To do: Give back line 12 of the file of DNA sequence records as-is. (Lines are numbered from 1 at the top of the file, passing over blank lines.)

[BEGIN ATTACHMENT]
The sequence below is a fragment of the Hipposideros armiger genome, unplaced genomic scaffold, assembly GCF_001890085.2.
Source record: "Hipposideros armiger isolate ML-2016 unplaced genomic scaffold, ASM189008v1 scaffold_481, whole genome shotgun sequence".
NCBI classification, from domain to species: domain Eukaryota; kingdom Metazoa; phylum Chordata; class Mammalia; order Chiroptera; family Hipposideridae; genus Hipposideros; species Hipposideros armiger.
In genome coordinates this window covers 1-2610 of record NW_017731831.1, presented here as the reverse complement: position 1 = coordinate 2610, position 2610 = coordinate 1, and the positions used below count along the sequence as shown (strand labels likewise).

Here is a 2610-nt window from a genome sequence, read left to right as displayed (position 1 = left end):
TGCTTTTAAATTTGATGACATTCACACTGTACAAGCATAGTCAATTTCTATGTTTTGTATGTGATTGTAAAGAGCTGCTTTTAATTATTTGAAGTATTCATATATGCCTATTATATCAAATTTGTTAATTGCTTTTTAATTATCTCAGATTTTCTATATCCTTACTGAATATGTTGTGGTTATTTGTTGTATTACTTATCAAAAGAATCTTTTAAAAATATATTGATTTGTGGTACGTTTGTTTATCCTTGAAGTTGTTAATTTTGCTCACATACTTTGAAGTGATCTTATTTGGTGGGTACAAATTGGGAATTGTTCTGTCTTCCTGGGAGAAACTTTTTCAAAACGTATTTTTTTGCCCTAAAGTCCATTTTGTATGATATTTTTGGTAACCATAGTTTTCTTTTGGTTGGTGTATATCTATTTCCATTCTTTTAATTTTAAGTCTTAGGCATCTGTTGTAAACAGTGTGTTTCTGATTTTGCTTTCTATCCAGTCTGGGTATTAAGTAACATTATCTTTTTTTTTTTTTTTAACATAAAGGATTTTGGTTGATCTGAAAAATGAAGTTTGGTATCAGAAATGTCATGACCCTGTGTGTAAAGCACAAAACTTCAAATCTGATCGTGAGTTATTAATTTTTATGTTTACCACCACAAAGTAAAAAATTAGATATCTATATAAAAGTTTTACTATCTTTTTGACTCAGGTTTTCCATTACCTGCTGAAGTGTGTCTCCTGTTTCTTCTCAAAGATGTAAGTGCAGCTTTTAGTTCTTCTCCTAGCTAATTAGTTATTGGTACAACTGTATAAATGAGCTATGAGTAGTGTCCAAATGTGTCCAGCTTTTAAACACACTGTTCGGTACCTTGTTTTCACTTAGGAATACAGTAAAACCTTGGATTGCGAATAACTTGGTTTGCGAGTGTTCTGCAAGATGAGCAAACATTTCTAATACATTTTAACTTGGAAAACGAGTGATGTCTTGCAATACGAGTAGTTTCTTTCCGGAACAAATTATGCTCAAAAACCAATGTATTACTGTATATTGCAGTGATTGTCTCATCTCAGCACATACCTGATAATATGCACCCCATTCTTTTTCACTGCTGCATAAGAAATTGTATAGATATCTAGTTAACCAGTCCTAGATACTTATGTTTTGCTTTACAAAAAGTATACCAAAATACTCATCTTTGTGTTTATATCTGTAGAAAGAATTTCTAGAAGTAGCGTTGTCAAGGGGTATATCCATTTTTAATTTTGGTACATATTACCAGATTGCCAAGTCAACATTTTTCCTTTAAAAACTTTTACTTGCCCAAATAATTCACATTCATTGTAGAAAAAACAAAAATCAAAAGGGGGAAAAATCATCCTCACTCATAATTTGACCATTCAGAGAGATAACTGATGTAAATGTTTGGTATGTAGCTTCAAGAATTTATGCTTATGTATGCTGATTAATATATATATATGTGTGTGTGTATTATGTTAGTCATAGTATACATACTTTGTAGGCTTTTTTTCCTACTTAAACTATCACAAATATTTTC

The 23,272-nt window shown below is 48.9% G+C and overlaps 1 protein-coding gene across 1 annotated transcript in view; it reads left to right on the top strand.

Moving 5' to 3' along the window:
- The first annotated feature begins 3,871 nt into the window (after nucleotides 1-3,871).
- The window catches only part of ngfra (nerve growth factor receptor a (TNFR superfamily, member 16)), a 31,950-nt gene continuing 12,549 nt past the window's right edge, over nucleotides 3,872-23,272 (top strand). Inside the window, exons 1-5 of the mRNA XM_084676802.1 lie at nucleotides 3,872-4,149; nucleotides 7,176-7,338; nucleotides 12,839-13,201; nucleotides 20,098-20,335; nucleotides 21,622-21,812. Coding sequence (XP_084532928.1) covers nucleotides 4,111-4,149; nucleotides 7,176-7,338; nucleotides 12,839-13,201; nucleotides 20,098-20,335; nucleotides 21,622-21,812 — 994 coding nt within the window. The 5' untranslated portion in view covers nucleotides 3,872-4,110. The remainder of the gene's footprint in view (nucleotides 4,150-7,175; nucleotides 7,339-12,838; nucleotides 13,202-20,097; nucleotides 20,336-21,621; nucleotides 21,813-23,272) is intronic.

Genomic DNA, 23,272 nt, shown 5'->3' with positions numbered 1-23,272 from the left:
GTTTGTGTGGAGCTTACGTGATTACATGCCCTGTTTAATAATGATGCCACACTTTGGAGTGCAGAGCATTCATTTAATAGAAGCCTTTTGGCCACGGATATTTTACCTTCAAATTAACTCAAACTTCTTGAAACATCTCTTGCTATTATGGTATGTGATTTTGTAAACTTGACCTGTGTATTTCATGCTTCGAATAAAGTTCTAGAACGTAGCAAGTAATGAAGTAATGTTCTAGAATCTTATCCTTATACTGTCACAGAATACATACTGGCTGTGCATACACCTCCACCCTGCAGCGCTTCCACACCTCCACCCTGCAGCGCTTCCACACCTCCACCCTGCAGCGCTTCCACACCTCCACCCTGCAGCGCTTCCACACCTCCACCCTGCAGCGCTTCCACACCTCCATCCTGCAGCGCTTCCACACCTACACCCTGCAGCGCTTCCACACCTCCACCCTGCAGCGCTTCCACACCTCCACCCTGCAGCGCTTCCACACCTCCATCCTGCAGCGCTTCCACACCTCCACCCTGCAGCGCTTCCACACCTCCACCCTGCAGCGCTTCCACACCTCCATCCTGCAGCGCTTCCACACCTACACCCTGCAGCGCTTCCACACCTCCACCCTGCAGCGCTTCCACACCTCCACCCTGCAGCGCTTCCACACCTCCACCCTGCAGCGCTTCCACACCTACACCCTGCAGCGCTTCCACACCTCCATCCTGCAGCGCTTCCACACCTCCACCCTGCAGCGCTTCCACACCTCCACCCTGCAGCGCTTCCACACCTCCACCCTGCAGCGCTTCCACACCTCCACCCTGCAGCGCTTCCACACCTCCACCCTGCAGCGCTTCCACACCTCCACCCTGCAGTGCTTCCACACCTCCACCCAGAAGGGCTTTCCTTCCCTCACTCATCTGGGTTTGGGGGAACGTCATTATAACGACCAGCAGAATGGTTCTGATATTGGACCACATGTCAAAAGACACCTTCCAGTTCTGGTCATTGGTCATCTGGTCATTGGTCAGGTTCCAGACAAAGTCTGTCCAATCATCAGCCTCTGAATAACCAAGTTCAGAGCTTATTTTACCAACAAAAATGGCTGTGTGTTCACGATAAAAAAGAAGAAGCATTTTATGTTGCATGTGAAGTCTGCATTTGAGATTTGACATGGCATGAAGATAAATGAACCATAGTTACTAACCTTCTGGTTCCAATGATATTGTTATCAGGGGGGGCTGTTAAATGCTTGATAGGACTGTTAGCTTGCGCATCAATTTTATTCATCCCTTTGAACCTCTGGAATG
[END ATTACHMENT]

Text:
GTTTGTGTGGAGCTTACGTGATTACATGCCCTGTTTAATAATGATGCCACACTTTGGAGTGCAGAGCATTCATTTAATAGAAGCCTTTTGGCCACGGATATTTTACCTTCAAATTAACTCAAACTTCTTGAAACATCTCTTGCTATTATGGTATGTGATTTTGTAAACTTGACCTGTGTATTTCATGCTTCGAATAAAGTTCTAGAACGTAGCAAGTAATGAAGTAATGTTCTAGAATCTTATCCTTATACTGTCACAGAATACATACTGGCTGTGCATACACCTCCACCCTGCAGCGCTTCCACACCTCCACCCTGCAGCGCTTCCACACCTCCACCCTGCAGCGCTTCCACACCTCCACCCTGCAGCGCTTCCACACCTCCACCCTGCAGCGCTTCCACACCTCCATCCTGCAGCGCTTCCACACCTACACCCTGCAGCGCTTCCACACCTCCACCCTGCAGCGCTTCCACACCTCCACCCTGCAGCGCTTCCACACCTCCATCCTGCAGCGCTTCCACACCTCCACCCTGCAGCGCTTCCACACCTCCACCCTGCAGCGCTTCCACACCTCCATCCTGCAGCGCTTCCACACCTACACCCTGCAGCGCTTCCACACCTCCACCCTGCAGCGCTTCCACACCTCCACCCTGCAGCGCTTCCACACCTCCACCCTGCAGCGCTTCCACACCTACACCCTGCAGCGCTTCCACACCTCCATCCTGCAGCGCTTCCACACCTCCACCCTGCAGCGCTTCCACACCTCCACCCTGCAGCGCTTCCACACCTCCACCCTGCAGCGCTTCCACACCTCCACCCTGCAGCGCTTCCACACCTCCACCCTGCAGCGCTTCCACACCTCCACCCTGCAGTGCTTCCACACCTCCACCCAGAAGGGCTTTCCTTCCCTCACTCATCTGGGTTTGGGGGAACGTCATTATAACGACCAGCAGAATGGTTCTGATATTGGACCACATGTCAAAAGACACCTTCCAGTTCTGGTCATTGGTCATCTGGTCATTGGTCAGGTTCCAGACAAAGTCTGTCCAATCATCAGCCTCTGAATAACCAAGTTCAGAGCTTATTTTACCAACAAAAATGGCTGTGTGTTCACGATAAAAAAGAAGAAGCATTTTATGTTGCATGTGAAGTCTGCATTTGAGATTTGACATGGCATGAAGATAAATGAACCATAGTTACTAACCTTCTGGTTCCAATGATATTGTTATCAGGGGGGGCTGTTAAATGCTTGATAGGACTGTTAGCTTGCGCATCAATTTTATTCATCCCTTTGAACCTCTGGAATG